Midwives are the solution to Alberta's maternity care crisis

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Photo: flickr/Jesse van Kalmthout

According to the recent report by MaternityCare Consumers of Alberta Network (MCAN), Alberta's maternity care is "in the midst of a crisis." MCAN identifies the primary cause to be an insufficient number of care providers, including midwives, for low-risk pregnancies. The alarming findings of the report are not especially surprising given that, even in Edmonton, securing a midwife is entirely a matter of luck.

There are only 89 midwives registered in Alberta, and fewer than 20 working in Edmonton. These low numbers are caused by Alberta Health Services' (AHS) regressive funding system.

A memorandum of understanding between AHS and the Alberta Association of Midwives ensures publics funding for midwifery services, but caps the total budget available for those services. While physicians are unlimited in the number of clients and procedures for which they can bill, AHS restricts individual midwives to 40 "courses of care" annually (a full-time midwife in B.C. provides between 40 and 60), and funding only 2,527 courses of care for 2014-2015.

The province simply does not fund enough courses of care for midwifery to be a reliable option.

In Edmonton, women describe the process of trying to secure a midwife as nearly impossible; the MCAN report refers to it as "winning the midwife lottery." The waiting lists are notoriously long, and women seeking a midwife don't have the luxury of choosing which midwife they want.

Edmonton-area doula Alyssa Weber explains that securing a midwife is so difficult, "if you're lucky enough to get one, you stick with her no matter what."

Weber sees women pressured to choose their pregnancy care the moment they get a positive pregnancy test. "If you don't find out you're pregnant right away, or don't apply for a midwife soon enough, you may not get one." As a result, those who could most benefit from the attentive one-on-one care of a midwife -- young women and girls with unplanned first pregnancies, for example -- are least likely to get one. But women trying to get pregnant have no guarantees, either.

Weber knows of women so desperate to avoid giving birth in hospital they choose to deliver unassisted at home instead. "It's not unreasonable," says Weber. "But there are risks."

Albertan women are putting themselves at risk because the hospital system is too overloaded to give them the birth experience they deserve. Women are coerced into accepting routine interventions simply to make their deliveries more convenient for physicians. MCAN's report refers to women who were "'thrown the dead baby card' when they questioned or wanted to refuse interventions.

Weber's description of the hospital deliveries she's attended -- including the birth of her first child -- sounds like an assembly line. "In hospitals women are pressured to birth in a timely manner," she explains. "If you've been pushing for more than two hours you're threatened with surgery. […] You can't be tensed up with fear when you're trying to open up. It becomes a self-fulfilling prophecy and they'll call for a C-section."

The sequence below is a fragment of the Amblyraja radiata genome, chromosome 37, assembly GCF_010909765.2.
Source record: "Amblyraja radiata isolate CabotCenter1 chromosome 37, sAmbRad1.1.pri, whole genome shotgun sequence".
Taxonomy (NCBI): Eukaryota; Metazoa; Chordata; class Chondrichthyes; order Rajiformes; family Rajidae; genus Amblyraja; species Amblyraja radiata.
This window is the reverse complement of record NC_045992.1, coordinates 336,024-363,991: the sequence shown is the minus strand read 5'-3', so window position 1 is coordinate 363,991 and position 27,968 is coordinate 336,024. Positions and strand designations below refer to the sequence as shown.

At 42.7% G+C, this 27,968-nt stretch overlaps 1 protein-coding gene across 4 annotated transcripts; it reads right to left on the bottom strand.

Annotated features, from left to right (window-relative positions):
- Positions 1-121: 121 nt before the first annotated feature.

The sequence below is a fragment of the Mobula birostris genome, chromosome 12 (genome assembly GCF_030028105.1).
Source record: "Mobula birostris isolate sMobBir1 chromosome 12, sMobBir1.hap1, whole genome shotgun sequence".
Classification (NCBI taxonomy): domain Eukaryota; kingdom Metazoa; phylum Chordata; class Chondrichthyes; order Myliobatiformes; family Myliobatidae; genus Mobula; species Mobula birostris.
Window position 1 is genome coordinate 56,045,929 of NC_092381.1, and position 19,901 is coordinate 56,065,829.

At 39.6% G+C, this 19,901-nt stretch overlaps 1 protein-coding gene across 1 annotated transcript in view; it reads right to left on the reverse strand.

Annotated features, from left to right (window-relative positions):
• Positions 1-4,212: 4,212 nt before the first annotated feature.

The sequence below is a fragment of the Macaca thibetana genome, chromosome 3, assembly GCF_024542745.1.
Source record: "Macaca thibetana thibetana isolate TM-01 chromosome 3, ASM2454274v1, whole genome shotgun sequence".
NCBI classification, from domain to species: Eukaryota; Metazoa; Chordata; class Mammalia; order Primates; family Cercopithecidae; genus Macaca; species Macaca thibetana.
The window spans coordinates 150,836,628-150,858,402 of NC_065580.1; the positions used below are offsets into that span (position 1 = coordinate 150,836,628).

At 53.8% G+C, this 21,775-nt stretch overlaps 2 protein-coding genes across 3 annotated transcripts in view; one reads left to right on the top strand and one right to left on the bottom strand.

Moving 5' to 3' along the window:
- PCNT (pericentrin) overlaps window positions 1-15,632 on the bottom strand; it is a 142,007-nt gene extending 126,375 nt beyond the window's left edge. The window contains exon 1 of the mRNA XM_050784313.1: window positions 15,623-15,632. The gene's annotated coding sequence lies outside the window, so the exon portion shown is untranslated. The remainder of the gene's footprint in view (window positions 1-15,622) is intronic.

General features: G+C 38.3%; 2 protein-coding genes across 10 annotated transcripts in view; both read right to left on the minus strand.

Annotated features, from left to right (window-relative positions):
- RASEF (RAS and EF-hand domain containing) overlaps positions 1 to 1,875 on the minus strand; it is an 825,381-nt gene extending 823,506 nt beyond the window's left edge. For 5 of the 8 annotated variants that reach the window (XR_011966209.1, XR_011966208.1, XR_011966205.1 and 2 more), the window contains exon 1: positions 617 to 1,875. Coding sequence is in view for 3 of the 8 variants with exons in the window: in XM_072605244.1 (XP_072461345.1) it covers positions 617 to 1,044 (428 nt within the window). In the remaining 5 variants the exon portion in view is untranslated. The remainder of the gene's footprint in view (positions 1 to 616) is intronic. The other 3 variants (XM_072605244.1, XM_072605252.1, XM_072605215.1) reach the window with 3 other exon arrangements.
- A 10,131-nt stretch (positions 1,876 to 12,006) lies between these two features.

The high volume of low-risk hospital deliveries prevents otherwise caring doctors and nurses from providing the most important thing women in labour need: time.

"Birth has all to do with patience, not with being effective," says midwife Kersten Gafvels. "When everything is progressing well, all you need is time."

Gafvels and long-time friend and fellow midwifery activist Margo Carpenter saw a need for a different model of care in Edmonton. They founded Edmonton's Lucina Centre to provide a safe alternative to hospital deliveries for women unable to birth at home.

In addition to numerous wellness services, the Centre's big draw is water birth. When I ask why, Gafvels doesn't miss a beat: "Pain relief," she says. Water birth is an alternative to epidurals, they explain, because simply being submerged in warm water alleviates pain and allows women to relax. "Having had a water birth," says Carpenter, "I can say I would never have another birth any other way."

Increasing funding for midwifery services makes fiscal sense. The costs of routine medical interventions for low-risk births add up considerably. An epidural alone costs approximately $1,200, while a professional birthing pool for under $500 can sustain 20 deliveries per year.

If the province-wide cap on courses of care were removed Albertan midwives could work at their full capacity and more midwives would be able to move here to provide these dearly needed services.

Midwifery is a women's profession that takes as its underlying assumption women's ability to give birth (under normal circumstances) without medical intervention. Given the obvious financial benefits to increasing access to midwifery services, AHS's limited funding for midwifery is complicit in sexist stigma.

The memorandum of understanding between AHS and the Alberta Association of Midwives ends on March 31 2015. Newly elected Minister of Health Stephen Mandel has the opportunity to end Alberta's maternity care crisis. The question remains whether he'll take it.


Marcelle Kosman is a rabid feminist and PhD candidate at the University of Alberta.

Photo: flickr/Jesse van Kalmthout

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